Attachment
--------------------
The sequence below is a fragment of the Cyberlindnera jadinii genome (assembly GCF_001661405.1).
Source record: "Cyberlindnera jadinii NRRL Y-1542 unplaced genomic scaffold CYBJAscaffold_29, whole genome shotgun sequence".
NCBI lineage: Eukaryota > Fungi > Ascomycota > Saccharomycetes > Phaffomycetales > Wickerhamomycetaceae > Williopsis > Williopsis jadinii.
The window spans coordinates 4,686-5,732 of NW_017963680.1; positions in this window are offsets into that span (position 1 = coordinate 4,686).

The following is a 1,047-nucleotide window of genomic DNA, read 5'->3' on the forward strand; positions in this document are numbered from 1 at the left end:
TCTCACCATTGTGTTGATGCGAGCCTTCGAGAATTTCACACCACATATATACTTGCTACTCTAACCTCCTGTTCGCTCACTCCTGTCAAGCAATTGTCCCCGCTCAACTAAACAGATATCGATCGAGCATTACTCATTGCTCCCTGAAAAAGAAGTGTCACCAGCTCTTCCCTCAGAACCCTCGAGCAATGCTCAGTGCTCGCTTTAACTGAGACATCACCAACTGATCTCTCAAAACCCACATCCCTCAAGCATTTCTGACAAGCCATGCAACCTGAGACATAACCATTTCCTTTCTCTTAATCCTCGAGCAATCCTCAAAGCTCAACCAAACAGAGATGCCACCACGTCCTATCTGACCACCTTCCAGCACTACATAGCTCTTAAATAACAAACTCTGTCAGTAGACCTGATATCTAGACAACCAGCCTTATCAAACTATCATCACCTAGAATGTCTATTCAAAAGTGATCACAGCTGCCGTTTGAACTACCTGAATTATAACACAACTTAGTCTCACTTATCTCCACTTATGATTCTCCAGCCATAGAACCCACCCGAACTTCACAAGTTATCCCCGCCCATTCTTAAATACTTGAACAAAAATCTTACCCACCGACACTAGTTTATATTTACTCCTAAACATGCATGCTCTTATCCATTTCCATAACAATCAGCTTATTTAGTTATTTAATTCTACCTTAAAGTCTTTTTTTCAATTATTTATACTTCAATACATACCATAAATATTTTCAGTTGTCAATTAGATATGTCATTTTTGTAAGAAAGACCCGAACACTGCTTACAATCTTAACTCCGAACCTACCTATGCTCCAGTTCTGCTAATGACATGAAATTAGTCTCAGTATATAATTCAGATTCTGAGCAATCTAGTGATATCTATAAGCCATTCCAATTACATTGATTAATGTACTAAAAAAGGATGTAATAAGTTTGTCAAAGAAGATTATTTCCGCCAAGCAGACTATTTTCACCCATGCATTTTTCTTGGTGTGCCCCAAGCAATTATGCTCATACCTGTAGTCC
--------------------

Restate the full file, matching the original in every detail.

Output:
The sequence below is a fragment of the Cyberlindnera jadinii genome (assembly GCF_001661405.1).
Source record: "Cyberlindnera jadinii NRRL Y-1542 unplaced genomic scaffold CYBJAscaffold_29, whole genome shotgun sequence".
NCBI lineage: Eukaryota > Fungi > Ascomycota > Saccharomycetes > Phaffomycetales > Wickerhamomycetaceae > Williopsis > Williopsis jadinii.
The window spans coordinates 4,686-5,732 of NW_017963680.1; positions in this window are offsets into that span (position 1 = coordinate 4,686).

The following is a 1,047-nucleotide window of genomic DNA, read 5'->3' on the forward strand; positions in this document are numbered from 1 at the left end:
TCTCACCATTGTGTTGATGCGAGCCTTCGAGAATTTCACACCACATATATACTTGCTACTCTAACCTCCTGTTCGCTCACTCCTGTCAAGCAATTGTCCCCGCTCAACTAAACAGATATCGATCGAGCATTACTCATTGCTCCCTGAAAAAGAAGTGTCACCAGCTCTTCCCTCAGAACCCTCGAGCAATGCTCAGTGCTCGCTTTAACTGAGACATCACCAACTGATCTCTCAAAACCCACATCCCTCAAGCATTTCTGACAAGCCATGCAACCTGAGACATAACCATTTCCTTTCTCTTAATCCTCGAGCAATCCTCAAAGCTCAACCAAACAGAGATGCCACCACGTCCTATCTGACCACCTTCCAGCACTACATAGCTCTTAAATAACAAACTCTGTCAGTAGACCTGATATCTAGACAACCAGCCTTATCAAACTATCATCACCTAGAATGTCTATTCAAAAGTGATCACAGCTGCCGTTTGAACTACCTGAATTATAACACAACTTAGTCTCACTTATCTCCACTTATGATTCTCCAGCCATAGAACCCACCCGAACTTCACAAGTTATCCCCGCCCATTCTTAAATACTTGAACAAAAATCTTACCCACCGACACTAGTTTATATTTACTCCTAAACATGCATGCTCTTATCCATTTCCATAACAATCAGCTTATTTAGTTATTTAATTCTACCTTAAAGTCTTTTTTTCAATTATTTATACTTCAATACATACCATAAATATTTTCAGTTGTCAATTAGATATGTCATTTTTGTAAGAAAGACCCGAACACTGCTTACAATCTTAACTCCGAACCTACCTATGCTCCAGTTCTGCTAATGACATGAAATTAGTCTCAGTATATAATTCAGATTCTGAGCAATCTAGTGATATCTATAAGCCATTCCAATTACATTGATTAATGTACTAAAAAAGGATGTAATAAGTTTGTCAAAGAAGATTATTTCCGCCAAGCAGACTATTTTCACCCATGCATTTTTCTTGGTGTGCCCCAAGCAATTATGCTCATACCTGTAGTCC